Update on abusive head trauma

@article{Shaahinfar2015UpdateOA,
  title={Update on abusive head trauma},
  author={Ashkon Shaahinfar and K D Whitelaw and Karim M. Mansour},
  journal={Current Opinion in Pediatrics},
  year={2015},
  volume={27},
  pages={308–314}
}
Purposes of review This article provides an update on abusive head trauma (AHT), focusing on new developments most salient to the emergency medicine clinician, including epidemiology, clinical recognition, diagnostic work-up, management of neurologic injury, and public health implications. Recent findings The recent literature has focused on honing the clinician's ability to recognize AHT and its immediate sequelae, to more accurately distinguish between abusive and accidental head injuries by… Expand
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References

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TLDR
The American Academy of Pediatrics recommends that pediatricians develop skills in the recognition of signs and symptoms of abusive head injury, including those caused by both shaking and blunt impact, consult with pediatric subspecialists when necessary, and embrace a less mechanistic term, abusive head trauma, when describing an inflicted injury to the head and its contents. Expand
Validation of a Clinical Prediction Rule for Pediatric Abusive Head Trauma
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Four readily available variables identify AHT with high sensitivity in young, acutely head-injured children admitted to the PICU in a new, equivalent patient population. Expand
The eye in child abuse: Key points on retinal hemorrhages and abusive head trauma
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This review presents an up-to-date overview of ocular injuries resulting from child abuse, with a spotlight on abusive head trauma, and key distinctions among retinal hemorrhage patterns, severity and frequencies are highlighted. Expand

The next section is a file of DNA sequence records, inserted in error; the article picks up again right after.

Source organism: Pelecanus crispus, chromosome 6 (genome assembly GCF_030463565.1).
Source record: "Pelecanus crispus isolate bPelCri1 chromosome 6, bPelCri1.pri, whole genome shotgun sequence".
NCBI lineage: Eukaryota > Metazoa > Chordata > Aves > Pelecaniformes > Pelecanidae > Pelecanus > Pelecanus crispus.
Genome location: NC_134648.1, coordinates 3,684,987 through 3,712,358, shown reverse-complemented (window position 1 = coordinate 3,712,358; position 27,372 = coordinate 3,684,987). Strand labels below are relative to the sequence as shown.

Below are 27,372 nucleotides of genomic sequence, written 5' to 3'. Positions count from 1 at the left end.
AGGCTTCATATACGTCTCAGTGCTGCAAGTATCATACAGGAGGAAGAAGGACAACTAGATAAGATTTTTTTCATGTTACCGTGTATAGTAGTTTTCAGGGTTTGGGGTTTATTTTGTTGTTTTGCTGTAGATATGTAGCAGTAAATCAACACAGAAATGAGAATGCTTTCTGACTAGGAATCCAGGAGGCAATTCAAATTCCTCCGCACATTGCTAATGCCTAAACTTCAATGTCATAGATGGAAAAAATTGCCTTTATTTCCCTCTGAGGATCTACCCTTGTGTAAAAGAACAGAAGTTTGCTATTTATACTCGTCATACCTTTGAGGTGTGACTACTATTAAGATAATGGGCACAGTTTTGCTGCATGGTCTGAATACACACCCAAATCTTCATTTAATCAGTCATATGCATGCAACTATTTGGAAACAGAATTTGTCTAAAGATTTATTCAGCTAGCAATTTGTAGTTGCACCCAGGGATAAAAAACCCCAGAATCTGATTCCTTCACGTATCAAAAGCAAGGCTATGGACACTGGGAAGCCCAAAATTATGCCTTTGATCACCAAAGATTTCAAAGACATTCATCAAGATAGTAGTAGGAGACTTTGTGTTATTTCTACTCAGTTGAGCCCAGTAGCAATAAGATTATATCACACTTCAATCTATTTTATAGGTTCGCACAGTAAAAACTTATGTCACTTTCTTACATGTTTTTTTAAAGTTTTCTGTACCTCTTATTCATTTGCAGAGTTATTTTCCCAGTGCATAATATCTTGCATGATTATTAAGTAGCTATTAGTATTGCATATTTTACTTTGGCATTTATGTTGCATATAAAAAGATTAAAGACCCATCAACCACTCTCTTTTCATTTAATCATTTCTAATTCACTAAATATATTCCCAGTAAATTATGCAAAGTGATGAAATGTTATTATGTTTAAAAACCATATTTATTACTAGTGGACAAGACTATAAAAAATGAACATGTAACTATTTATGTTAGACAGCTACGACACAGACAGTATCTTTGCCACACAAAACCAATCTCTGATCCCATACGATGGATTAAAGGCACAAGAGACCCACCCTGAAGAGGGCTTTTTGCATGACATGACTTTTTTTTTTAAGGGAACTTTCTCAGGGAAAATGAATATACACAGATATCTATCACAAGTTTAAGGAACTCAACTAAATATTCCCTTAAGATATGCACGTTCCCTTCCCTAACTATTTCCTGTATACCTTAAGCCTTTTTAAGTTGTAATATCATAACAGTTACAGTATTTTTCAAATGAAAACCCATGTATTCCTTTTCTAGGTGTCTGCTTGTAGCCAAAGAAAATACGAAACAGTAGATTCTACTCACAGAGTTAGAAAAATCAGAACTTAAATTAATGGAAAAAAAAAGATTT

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Although diagnosing head trauma can be difficult in the absence of a history, it is important to consider inflicted head trauma in infants and young children presenting with nonspecific clinical signs. Expand
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MRI may be helpful in patients with suspected nonaccidental trauma, with which axonal shear injury and ischemia are more common and documentation is critical, as well as in those whose clinical status is discordant with CT findings, but data are currently insufficient to support routine clinical use. Expand
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TLDR
If validated, a reliable, sensitive, abusive head trauma clinical prediction rule could be used by pediatric intensivists to calculate an evidence-based, patient-specific estimate of abuse probability that can inform—not dictate—their early decisions to launch (or forego) an evaluation for abuse. Expand
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Intracranial bleeding is a cardinal feature of AHT to be considered in case ascertainment to improve public health surveillance and identify risk characteristics for recognizing high-risk children to improvePublic health surveillance. Expand
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TLDR
Although there is a wide differential diagnosis for retinal haemorrhages, clinical appearance, when considered in the context of systemic and laboratory findings, usually leads to the correct diagnosis. Expand
Factors associated with hemispheric hypodensity after subdural hematoma following abusive head trauma in children.
TLDR
A variety of insults associated with ischemia, including intracranial hypertension, ICP-directed therapies, hypoxia, hypotension, and cardiac arrest, occurred in the children who developed HH. Expand
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